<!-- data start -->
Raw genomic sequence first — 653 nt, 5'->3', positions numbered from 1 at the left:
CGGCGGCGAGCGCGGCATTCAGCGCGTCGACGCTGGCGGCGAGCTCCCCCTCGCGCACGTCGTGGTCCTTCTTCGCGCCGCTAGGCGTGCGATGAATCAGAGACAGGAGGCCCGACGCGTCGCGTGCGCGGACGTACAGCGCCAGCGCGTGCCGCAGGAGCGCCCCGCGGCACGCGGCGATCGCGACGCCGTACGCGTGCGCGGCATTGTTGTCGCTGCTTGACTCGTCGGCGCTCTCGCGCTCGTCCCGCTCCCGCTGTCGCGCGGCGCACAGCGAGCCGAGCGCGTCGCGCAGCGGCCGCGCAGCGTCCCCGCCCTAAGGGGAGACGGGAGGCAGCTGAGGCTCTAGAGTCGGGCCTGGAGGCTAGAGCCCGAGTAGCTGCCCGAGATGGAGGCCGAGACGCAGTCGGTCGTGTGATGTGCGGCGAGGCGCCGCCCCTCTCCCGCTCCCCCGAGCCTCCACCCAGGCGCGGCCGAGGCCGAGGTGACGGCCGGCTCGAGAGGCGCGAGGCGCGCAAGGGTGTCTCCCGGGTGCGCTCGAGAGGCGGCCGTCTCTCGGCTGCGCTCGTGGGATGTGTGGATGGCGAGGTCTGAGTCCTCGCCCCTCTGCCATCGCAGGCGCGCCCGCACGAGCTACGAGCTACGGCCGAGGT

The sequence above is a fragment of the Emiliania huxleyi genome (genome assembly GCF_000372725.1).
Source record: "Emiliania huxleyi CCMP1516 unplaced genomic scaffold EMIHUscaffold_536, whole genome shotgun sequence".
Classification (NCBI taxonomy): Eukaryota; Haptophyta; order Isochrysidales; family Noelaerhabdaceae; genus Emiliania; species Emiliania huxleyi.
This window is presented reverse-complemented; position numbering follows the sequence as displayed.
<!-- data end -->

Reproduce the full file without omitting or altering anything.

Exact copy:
Raw genomic sequence first — 653 nt, 5'->3', positions numbered from 1 at the left:
CGGCGGCGAGCGCGGCATTCAGCGCGTCGACGCTGGCGGCGAGCTCCCCCTCGCGCACGTCGTGGTCCTTCTTCGCGCCGCTAGGCGTGCGATGAATCAGAGACAGGAGGCCCGACGCGTCGCGTGCGCGGACGTACAGCGCCAGCGCGTGCCGCAGGAGCGCCCCGCGGCACGCGGCGATCGCGACGCCGTACGCGTGCGCGGCATTGTTGTCGCTGCTTGACTCGTCGGCGCTCTCGCGCTCGTCCCGCTCCCGCTGTCGCGCGGCGCACAGCGAGCCGAGCGCGTCGCGCAGCGGCCGCGCAGCGTCCCCGCCCTAAGGGGAGACGGGAGGCAGCTGAGGCTCTAGAGTCGGGCCTGGAGGCTAGAGCCCGAGTAGCTGCCCGAGATGGAGGCCGAGACGCAGTCGGTCGTGTGATGTGCGGCGAGGCGCCGCCCCTCTCCCGCTCCCCCGAGCCTCCACCCAGGCGCGGCCGAGGCCGAGGTGACGGCCGGCTCGAGAGGCGCGAGGCGCGCAAGGGTGTCTCCCGGGTGCGCTCGAGAGGCGGCCGTCTCTCGGCTGCGCTCGTGGGATGTGTGGATGGCGAGGTCTGAGTCCTCGCCCCTCTGCCATCGCAGGCGCGCCCGCACGAGCTACGAGCTACGGCCGAGGT

The sequence above is a fragment of the Emiliania huxleyi genome (genome assembly GCF_000372725.1).
Source record: "Emiliania huxleyi CCMP1516 unplaced genomic scaffold EMIHUscaffold_536, whole genome shotgun sequence".
Classification (NCBI taxonomy): Eukaryota; Haptophyta; order Isochrysidales; family Noelaerhabdaceae; genus Emiliania; species Emiliania huxleyi.
This window is presented reverse-complemented; position numbering follows the sequence as displayed.